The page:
« For a change, the FDA earned my trust | Main | Story time on aspirin »


Feed You can follow this conversation by subscribing to the comment feed for this post.

S. Frazier

Did some simple research: please test my thinking:

Ca - Cardiac Arrest
S- Symptons being shortness of breath and chest pains
P(S|Ca) = 53% probability of symptons given cardiac arrest
P(S) = 8% (overall population data, really rough)
P(Ca) = .8% (800/100,000 people suffer Ca)
Using a Bayesian analysis:
P(Ca|S) = P(S|Ca)*P(Ca)/P(S) = 53% x .8%/8% = 5.3%
Your chances of cardiac arrest given the symptons is 5.3%, meaning you may not need to run to the hospital. You certainly need a control group to factor out issues such as panic attacks, etc., that can cause the same symptons.


SF: Thanks for your contribution. Always good to do back of the envelope. If we do a similar analysis on the other symptoms, the number would be even smaller given the much weaker correlation.


Big data doesn't imply a lack of control groups. Lazy analysts don't use the available data to build an appropriate control group.

Lazier journalists re-print this as useful information.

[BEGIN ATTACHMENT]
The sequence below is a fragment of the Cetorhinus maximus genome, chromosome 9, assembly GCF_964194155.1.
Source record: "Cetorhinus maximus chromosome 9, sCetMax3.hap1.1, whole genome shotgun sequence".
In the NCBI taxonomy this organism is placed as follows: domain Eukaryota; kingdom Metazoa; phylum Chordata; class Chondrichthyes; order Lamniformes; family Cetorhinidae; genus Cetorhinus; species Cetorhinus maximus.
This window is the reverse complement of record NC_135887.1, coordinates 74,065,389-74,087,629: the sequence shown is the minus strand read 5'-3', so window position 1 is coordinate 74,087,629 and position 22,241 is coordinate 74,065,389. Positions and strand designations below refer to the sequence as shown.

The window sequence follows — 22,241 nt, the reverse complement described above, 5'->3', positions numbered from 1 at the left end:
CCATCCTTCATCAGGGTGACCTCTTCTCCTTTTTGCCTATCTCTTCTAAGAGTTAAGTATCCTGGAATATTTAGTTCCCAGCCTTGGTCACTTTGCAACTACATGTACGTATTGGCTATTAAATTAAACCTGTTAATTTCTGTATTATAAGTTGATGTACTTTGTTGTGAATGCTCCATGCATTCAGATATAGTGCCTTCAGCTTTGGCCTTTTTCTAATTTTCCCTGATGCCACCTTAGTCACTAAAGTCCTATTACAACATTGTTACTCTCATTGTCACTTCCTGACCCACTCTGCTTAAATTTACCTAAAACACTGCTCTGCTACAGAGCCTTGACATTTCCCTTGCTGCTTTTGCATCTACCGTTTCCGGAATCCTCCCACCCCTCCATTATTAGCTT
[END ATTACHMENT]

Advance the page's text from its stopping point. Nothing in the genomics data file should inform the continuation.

Chris: Big data is mostly observational data and it takes both a lot of time and a lot of statistical expertise to build "appropriate control groups" so I'm not surprised this is not being done. Sometimes you just can't build control groups from existing data. For example, if you launch a new version of an iphone app, Apple is not going to let you keep both new and old versions in the same store; if you want to measure the impact of the new app, you are forced to perform pre-post analysis. Any creation of a control group would require uncomfortably strong assumptions.

The comments to this entry are closed.

Get new posts by email:
Kaiser Fung. Business analytics and data visualization expert. Author and Speaker.
Visit my website. Follow my Twitter. See my articles at Daily Beast, 538, HBR, Wired.

See my Youtube and Flickr.


  • only in Big Data
Numbers Rule Your World:
Amazon - Barnes&Noble

Amazon - Barnes&Noble

Junk Charts Blog

Link to junkcharts

Graphics design by Amanda Lee

Next Events

Jan: 10 NYPL Data Science Careers Talk, New York, NY

Past Events

Aug: 15 NYPL Analytics Resume Review Workshop, New York, NY

Apr: 2 Data Visualization Seminar, Pasadena, CA

Mar: 30 ASA DataFest, New York, NY

See more here

Principal Analytics Prep

Link to Principal Analytics Prep